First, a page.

Religiously motivated hate crimes have surged since the Hamas attack on Israel on Saturday 7 October, according to a report going before councillors next week.

Recorded cases rose to 99 in the nine months to December – up from 63 in the whole of 2022-23 – with just 43 cases in the comparable nine-month period a year earlier.

The report does not give any further specific breakdown but said: “International and national incidents have a local impact.

“A significant increase is reported in both anti-semitic and islamophobic incidents in the UK post Hamas attack and Israel / Palestine violence.

“This has also significantly impacted on the communities in the UK, with many protests and counter protests and some arrests on terrorism charges in the UK.

“Israel / Palestine violence has provided a flashpoint for anti-semitic and islamophobic incidents in the past.

“However, there is increased evidence of polarisation of views, strain on intercommunity relations, targeting of political leaders and on statutory organisations’ abilities to work in partnership with the communities.”

The details were included in an update and progress report on the Community Safety and Crime Reduction Strategy 2023-26 which the council approved last year – as required by law.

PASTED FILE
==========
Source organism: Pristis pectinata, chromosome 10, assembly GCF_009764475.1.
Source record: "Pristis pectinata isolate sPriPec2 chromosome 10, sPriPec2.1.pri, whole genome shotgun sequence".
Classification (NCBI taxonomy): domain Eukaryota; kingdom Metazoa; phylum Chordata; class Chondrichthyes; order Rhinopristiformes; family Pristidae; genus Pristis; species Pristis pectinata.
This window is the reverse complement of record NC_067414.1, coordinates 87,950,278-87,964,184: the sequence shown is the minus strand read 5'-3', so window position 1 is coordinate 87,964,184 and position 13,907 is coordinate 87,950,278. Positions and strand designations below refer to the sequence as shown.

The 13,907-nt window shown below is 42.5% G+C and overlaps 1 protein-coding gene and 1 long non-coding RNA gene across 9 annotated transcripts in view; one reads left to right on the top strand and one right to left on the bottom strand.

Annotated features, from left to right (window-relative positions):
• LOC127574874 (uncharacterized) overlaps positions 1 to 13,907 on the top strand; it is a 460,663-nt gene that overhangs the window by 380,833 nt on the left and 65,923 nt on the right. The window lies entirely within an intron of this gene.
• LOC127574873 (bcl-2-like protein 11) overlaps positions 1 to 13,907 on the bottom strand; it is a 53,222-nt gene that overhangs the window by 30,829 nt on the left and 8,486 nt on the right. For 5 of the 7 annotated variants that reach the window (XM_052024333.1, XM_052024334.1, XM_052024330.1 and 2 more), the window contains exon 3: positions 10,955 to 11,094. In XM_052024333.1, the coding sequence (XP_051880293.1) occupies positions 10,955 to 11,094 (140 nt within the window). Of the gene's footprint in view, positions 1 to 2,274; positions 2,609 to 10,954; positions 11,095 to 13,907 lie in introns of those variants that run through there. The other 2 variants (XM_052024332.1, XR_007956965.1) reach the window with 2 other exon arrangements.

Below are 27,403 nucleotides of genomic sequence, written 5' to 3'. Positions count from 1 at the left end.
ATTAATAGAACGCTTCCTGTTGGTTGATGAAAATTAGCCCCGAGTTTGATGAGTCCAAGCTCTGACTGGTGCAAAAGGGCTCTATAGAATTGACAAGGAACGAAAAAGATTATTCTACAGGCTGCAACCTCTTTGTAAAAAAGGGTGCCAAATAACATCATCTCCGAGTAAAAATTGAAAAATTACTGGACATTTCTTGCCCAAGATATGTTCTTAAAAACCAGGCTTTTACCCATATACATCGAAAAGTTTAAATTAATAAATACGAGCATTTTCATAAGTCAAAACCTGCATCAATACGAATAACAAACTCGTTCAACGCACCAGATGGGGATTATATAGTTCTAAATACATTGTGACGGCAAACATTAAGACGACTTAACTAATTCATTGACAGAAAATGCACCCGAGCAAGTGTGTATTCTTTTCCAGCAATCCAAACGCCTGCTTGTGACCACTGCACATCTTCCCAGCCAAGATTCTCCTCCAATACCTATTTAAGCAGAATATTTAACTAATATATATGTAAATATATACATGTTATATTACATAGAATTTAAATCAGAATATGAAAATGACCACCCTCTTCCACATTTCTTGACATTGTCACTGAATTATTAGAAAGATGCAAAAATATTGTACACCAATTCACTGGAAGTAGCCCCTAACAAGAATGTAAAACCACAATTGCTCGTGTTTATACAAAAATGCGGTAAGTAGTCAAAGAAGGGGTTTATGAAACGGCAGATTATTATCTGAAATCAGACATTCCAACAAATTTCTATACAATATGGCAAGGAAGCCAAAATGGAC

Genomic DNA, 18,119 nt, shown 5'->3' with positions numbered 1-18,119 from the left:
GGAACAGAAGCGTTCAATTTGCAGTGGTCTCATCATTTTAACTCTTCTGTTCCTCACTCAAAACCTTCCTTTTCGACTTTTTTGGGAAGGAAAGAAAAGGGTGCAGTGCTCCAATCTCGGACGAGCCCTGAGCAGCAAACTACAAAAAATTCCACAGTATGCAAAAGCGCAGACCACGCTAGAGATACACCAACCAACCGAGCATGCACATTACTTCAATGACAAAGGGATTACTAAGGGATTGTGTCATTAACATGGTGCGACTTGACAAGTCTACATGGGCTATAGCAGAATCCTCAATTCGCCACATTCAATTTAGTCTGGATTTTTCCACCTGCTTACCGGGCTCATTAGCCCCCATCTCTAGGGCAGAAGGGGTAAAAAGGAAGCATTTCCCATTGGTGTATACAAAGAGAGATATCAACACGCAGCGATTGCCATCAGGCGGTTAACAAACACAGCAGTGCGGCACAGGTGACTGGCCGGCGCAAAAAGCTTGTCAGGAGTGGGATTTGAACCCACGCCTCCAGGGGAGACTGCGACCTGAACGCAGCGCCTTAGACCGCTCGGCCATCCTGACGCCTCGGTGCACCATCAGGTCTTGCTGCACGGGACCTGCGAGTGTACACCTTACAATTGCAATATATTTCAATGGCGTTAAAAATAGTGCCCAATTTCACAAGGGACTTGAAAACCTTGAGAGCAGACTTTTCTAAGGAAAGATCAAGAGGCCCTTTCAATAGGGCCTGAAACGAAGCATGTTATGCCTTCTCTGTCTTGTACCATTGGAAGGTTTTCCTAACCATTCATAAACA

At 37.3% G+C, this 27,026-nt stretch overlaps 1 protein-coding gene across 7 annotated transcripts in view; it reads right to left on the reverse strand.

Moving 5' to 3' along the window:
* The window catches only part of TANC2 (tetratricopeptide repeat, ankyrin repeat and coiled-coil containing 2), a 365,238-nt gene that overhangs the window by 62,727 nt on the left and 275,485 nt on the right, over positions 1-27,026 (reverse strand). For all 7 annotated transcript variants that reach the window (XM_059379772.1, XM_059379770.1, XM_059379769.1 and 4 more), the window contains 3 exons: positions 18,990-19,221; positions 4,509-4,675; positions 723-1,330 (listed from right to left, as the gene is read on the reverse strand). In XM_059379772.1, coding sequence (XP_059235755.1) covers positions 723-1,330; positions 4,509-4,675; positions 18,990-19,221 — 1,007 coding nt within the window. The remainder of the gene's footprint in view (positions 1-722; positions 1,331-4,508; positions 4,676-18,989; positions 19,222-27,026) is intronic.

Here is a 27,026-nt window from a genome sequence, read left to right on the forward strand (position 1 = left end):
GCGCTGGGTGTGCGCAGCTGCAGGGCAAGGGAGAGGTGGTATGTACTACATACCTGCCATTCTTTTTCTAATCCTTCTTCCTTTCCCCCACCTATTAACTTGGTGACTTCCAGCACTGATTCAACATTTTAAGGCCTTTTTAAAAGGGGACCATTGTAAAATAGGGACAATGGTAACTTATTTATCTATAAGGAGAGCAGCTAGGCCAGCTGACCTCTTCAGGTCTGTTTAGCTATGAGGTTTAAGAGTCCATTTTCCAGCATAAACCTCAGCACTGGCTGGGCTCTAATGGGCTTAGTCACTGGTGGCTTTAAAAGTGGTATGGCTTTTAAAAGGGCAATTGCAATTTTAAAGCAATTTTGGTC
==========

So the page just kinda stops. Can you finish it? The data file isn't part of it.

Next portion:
The report said: “The cumulative impact of the various international and national conflicts has given rise to a narrative where communities are worried about increased islamophobia, anti-Semitism and anti-migrant views.

“This may contribute to grievances that could be exploited to radicalise, recruit, raise funds, etc, especially within the context of the pre-existing ‘victimisation narratives’.

“The covid-19 pandemic has also accelerated a momentum for narratives based on the idea of distrusting governments and political policies.

“People’s relationships with authority, trust and institutions are likely to remain salient in future.”

In addition to religiously motivated attacks, the report said that in 2022-23 there were 648 racist hate incidents and crimes in Brighton and Hove.

A further 331 hate incidents were related to “perceived sexuality”, 86 were motivated by disability and 83 were related to gender identity.

The report said: “Those harmed by incidents and crimes where people are targeted because of a disability, their ethnicity or race, religion or faith, sexual orientation or transgender identity tell us that it has a significant effect on their quality of life, wellbeing and feelings of safety.

“People harmed by hate crimes are often more emotionally impacted than persons harmed by other types of crime.

“It is acknowledged that many hate incidents and crimes go unreported. Reasons for not reporting include not knowing what a hate incident or crime is, not knowing where or how to report, a lack of trust in statutory authorities and a belief that nothing will be done.”

The report is due to be discussed next week by the council’s Equalities, Community Safety and Human Rights Committee.

The committee is due to meet at Hove Town Hall at 4pm on Monday (25 March) and the meeting is scheduled to be webcast on the council’s website.